Whether you’re dreaming of retirement or itching to embark on your next big entrepreneurial adventure, the importance of a good exit strategy cannot be understated.
However, according to research conducted by the Commonwealth Bank, only 47% of small business owners actually have one. Since the best exit strategies are planned well in advance, here are a few options to consider.
It’s not a pleasant thought, but death and disability happen and it’s best to be prepared. That’s why it’s a great idea to draw up a succession plan, including looking at your contracts and insurance, protecting your assets and shoring up your super. The advice of a lawyer wouldn’t go astray here.
Get a partner to buy you out
Do you have business partners? Would they be interested in buying you out? You’ll need to agree on a valuation so you get a fair price for your share of the business.
Sell your business
If you’d prefer to sell your business, you can hire a broker or do it yourself. Even if you go through a broker, you’re still going to have to sort out your due diligence, get a credible and fair valuation, put together a good marketing pitch and, of course, find a buyer. This last is easier said than done. Just a few options include advertising online and in industry magazines, or offering to sell to a competitor.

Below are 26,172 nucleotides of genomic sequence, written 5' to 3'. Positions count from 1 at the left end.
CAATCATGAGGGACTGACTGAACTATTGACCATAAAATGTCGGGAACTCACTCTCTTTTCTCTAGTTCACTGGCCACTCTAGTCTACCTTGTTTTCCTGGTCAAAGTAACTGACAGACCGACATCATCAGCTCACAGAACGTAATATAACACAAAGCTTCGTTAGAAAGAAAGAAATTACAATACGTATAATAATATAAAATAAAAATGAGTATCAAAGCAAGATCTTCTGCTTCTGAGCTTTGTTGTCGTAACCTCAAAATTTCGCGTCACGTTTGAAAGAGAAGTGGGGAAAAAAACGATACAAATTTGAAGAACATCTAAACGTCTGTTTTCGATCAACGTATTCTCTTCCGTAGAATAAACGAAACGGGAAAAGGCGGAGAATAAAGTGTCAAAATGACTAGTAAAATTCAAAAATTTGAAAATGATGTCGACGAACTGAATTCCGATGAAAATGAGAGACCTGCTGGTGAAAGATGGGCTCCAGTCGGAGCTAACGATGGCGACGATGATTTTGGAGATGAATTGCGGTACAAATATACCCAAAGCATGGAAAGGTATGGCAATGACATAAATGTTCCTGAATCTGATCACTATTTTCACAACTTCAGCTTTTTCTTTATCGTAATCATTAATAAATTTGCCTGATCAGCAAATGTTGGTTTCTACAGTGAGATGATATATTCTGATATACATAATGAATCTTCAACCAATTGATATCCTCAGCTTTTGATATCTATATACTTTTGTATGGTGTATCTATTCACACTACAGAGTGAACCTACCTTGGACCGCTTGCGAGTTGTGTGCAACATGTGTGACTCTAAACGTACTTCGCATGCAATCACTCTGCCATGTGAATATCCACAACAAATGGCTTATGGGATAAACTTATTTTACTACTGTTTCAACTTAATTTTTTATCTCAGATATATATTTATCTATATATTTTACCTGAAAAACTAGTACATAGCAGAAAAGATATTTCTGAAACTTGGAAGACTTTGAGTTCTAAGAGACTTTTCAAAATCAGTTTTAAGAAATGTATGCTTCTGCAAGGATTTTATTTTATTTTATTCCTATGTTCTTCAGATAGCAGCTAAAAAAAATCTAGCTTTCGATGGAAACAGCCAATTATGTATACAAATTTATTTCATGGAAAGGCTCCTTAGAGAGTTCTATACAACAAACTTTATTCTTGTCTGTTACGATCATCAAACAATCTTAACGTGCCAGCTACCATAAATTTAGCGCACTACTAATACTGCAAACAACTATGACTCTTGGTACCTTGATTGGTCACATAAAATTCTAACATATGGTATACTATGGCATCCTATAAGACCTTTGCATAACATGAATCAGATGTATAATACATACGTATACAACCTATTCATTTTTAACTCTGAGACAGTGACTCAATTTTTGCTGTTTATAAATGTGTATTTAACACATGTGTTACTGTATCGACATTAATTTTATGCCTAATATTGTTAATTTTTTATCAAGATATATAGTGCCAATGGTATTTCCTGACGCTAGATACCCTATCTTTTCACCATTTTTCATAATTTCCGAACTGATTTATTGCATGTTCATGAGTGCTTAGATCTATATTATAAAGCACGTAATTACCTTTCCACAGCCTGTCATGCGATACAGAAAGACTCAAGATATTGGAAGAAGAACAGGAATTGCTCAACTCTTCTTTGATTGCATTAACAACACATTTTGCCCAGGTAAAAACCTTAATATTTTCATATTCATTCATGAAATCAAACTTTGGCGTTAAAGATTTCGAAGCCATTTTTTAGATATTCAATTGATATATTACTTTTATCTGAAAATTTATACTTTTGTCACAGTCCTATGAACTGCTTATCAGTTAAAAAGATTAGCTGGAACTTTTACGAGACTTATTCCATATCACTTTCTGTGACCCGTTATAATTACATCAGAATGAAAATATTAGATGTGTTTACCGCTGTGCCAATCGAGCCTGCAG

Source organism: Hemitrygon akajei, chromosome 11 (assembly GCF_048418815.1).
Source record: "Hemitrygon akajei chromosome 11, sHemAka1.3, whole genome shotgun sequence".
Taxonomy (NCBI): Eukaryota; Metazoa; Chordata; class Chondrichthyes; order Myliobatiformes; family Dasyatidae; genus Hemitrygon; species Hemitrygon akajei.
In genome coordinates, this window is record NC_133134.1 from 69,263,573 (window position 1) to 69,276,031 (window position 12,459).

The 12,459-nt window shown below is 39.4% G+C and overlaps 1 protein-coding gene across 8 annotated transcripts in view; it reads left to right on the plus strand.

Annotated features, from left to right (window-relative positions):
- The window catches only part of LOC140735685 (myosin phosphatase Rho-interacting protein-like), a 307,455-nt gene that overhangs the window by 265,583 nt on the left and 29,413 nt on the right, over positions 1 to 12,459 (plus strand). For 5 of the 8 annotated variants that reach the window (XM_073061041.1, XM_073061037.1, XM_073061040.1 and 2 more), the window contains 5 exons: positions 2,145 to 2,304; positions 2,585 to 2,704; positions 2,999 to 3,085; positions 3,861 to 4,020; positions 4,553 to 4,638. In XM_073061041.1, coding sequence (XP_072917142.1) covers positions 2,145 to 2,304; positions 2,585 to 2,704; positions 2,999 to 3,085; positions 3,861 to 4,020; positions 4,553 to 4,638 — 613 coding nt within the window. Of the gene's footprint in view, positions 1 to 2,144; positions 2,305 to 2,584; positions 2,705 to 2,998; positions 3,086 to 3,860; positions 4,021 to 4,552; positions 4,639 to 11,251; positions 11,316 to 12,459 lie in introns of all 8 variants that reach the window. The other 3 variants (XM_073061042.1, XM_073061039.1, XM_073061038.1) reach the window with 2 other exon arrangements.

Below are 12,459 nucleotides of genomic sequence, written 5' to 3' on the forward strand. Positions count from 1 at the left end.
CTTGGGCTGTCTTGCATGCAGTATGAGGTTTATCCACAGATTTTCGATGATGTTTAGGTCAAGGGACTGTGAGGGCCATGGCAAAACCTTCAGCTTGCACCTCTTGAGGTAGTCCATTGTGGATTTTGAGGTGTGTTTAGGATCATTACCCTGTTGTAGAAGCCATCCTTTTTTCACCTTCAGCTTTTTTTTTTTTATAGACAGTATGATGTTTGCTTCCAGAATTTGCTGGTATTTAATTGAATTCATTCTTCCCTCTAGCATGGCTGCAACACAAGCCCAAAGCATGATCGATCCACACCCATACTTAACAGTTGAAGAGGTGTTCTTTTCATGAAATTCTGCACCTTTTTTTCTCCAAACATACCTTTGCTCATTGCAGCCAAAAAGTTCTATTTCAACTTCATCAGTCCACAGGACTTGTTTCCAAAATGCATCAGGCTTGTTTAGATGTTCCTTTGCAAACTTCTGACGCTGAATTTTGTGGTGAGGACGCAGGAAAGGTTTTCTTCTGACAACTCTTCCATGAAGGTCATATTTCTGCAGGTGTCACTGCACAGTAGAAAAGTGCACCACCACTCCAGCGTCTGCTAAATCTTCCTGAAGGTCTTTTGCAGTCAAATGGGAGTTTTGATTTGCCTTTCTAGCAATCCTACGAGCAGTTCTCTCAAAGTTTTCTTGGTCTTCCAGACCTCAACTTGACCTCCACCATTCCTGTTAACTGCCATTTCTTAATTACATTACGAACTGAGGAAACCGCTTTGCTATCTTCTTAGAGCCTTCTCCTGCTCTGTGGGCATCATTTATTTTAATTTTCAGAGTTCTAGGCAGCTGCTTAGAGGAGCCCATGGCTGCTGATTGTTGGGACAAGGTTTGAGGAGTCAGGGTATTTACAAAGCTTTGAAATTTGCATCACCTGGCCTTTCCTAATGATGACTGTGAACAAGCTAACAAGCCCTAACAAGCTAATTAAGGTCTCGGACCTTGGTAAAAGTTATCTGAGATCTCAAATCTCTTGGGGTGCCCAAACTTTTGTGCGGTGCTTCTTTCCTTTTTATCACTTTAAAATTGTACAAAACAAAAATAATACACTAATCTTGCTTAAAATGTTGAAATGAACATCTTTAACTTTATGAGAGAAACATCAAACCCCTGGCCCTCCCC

Don’t be irreplaceable
A lot of small-to-medium business owners are the lifeblood of their company. When they leave, the company loses a huge part, if not all, of its value. Set up your business so that you are replaceable. This includes putting management measures and processes in place so your business will make money without you, and therefore ensure you get a decent price.
If all of the above aren’t for you, you could go down the liquidation route, i.e. close your doors, sell your assets. The trouble with this option is that you’ll only make a profit is your assets are valuable. You’ll also need to deduct employee entitlements, pay your final bills, etc, so do your sums first.